“This pandemic has affected people all across the country, working in all different kinds of industries, from restaurants to schools to travel,” Shelton said. “What more can be done? The world is starting to open up again, and tours and shows are being announced daily. So go support your favorite artists, bands, orchestras, theaters. Of course, do it safely, but let’s have some fun again!”
That’s what Amberly Rosen yearns to do. Rosen, one-half of the folk-dance duo The Rosen Sisters, has toured with numerous artists. She has played arenas and major festivals with country star Terri Clark and “Late Night with David Letterman” with Maddie and Tae. And she wants very much to get back to entertaining people.
"There was a ton of disappointment last year,” said Rosen, a violinist who was trained at the Berklee College of Music and now lives in Nashville. “I can’t wait to have joyful moments with people again, when we can be with each other just a little bit.”
Rosen remembers the day early in the pandemic when she received one call after another canceling concerts, tours and other gigs for months into the future. When even her backup job as a violin teacher slowed to a crawl, she grew worried.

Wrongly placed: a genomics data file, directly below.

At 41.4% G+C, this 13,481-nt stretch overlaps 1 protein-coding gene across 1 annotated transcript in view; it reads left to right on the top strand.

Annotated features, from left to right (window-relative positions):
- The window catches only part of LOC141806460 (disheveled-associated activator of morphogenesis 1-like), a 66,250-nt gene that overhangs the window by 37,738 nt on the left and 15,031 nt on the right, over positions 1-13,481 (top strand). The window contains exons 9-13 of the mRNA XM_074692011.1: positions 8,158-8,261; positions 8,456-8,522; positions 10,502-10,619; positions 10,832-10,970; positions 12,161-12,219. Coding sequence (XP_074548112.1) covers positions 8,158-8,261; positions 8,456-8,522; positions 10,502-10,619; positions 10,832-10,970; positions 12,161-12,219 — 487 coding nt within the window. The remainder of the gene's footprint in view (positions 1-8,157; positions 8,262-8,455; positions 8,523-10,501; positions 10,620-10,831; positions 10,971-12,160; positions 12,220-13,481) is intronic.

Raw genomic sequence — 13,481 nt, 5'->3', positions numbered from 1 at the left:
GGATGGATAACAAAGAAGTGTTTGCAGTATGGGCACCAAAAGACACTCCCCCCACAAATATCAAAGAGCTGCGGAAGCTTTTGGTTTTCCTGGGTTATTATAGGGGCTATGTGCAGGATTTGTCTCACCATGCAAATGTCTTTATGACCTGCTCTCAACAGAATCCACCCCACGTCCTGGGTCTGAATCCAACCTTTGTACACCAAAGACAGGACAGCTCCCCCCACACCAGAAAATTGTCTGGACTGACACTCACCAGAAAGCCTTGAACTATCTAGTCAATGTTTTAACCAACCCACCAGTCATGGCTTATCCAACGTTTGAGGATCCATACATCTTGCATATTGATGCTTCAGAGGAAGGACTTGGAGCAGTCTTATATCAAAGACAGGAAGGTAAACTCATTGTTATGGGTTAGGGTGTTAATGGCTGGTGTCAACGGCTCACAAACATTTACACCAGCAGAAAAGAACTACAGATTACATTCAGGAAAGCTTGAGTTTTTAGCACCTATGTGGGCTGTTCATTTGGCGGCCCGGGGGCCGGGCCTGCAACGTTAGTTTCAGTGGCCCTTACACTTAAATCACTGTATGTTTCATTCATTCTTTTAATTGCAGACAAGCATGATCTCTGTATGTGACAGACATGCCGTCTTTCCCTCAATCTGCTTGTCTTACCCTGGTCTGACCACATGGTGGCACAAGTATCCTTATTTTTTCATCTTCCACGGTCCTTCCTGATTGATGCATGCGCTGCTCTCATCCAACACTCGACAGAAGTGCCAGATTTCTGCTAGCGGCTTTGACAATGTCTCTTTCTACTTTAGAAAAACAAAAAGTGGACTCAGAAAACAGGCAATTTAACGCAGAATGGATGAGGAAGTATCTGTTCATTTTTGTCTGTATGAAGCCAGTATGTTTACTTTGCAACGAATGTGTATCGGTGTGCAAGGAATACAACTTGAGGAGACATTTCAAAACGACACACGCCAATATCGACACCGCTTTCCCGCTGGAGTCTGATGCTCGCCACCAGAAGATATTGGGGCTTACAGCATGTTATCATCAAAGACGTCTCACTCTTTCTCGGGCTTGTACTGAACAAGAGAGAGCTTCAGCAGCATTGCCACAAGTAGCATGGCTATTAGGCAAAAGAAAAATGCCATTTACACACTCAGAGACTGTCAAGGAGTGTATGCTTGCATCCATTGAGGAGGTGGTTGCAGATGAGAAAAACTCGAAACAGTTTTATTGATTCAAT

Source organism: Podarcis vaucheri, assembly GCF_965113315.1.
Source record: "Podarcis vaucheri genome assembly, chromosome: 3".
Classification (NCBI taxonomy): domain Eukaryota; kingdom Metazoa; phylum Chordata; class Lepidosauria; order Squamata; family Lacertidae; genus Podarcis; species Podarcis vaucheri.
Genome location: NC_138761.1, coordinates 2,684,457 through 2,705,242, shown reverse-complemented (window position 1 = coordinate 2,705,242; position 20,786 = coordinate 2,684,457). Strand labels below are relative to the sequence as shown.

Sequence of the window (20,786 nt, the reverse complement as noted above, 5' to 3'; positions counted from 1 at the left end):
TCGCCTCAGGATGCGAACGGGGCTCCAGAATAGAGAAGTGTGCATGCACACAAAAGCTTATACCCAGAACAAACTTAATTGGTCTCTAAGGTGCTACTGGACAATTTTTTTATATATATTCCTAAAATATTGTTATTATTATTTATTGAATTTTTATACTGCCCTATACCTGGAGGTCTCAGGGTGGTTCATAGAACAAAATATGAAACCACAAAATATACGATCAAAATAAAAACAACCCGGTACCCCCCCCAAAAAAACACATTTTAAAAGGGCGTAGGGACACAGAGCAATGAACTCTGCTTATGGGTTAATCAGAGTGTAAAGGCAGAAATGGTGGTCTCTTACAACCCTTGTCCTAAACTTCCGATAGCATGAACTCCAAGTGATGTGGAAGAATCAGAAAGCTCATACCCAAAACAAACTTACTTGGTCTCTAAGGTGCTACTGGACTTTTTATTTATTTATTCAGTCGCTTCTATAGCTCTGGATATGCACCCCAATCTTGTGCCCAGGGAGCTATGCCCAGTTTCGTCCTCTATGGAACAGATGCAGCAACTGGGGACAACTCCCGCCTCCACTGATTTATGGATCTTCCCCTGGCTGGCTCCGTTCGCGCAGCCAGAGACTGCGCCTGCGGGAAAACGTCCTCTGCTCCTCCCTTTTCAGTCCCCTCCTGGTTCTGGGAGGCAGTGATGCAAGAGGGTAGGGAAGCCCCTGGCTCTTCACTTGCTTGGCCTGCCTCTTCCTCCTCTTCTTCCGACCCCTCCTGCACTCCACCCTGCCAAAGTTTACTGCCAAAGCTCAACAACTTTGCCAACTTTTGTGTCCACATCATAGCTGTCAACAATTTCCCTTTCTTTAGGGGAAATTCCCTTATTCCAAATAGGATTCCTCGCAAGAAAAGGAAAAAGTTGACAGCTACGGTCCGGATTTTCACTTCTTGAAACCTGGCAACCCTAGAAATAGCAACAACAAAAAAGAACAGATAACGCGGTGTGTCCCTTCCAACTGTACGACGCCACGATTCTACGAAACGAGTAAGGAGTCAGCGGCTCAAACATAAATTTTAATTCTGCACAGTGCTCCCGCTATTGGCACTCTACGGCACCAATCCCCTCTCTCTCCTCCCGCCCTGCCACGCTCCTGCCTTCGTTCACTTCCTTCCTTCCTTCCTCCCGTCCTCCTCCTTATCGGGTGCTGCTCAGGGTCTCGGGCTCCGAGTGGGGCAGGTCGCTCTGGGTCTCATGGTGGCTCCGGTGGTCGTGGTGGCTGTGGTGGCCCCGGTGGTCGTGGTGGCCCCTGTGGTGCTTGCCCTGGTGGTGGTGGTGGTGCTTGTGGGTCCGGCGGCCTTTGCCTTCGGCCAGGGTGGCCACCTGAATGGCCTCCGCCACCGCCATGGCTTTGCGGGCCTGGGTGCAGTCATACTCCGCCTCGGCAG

“It was totally terrifying,” said Rosen, 34. “I’ve always worked in music. It’s what I do. It’s who I am. All of a sudden, I couldn’t do my job.”
As she looked for ways to cut costs, Rosen heard about a program from Musically Fed, one of the initiatives the CMA began supporting in 2020, that would give unemployed musicians $100 vouchers to spend at a local farmers market.
“It was so helpful, and I was so grateful to have that,” Rosen said. “But it was a personal struggle because I worried, ‘Am I needy enough for this?’ I’ve always been capable of taking care of myself, but this time there were really no jobs in my field.”
That’s a common feeling, especially during the pandemic, when so many found themselves so quickly in need, said Nancy Keil, CEO of Second Harvest Food Bank of Middle Tennessee, one of the nonprofits that will benefit from the expanded MICS initiative.
About 40% of people who visited food banks in the past year, she said, had never come before. Part of her group’s challenge is to educate people to accept help when they need it.
“When people just don’t have jobs, you have a need,” Keil said. “You can’t just find food somewhere. You need someone to help. It’s so basic.”
Second Harvest, it turns out, needs some help of its own. In 2020, the food bank experienced a 50% increase in demand for its services — which, Keil said, meant that about 450,000 more people in Middle Tennessee became food insecure. Financial donations rose last year. But they didn’t completely cover the costs of increasing staff and buying more supplies because food donations from now-closed restaurants tumbled.
“This funding support from the CMA is going to be huge,” Keil said. “When we looked at the numbers from the last recession, it took 10 years to get back to pre-recession numbers. We’re hoping that this time it will take much shorter.”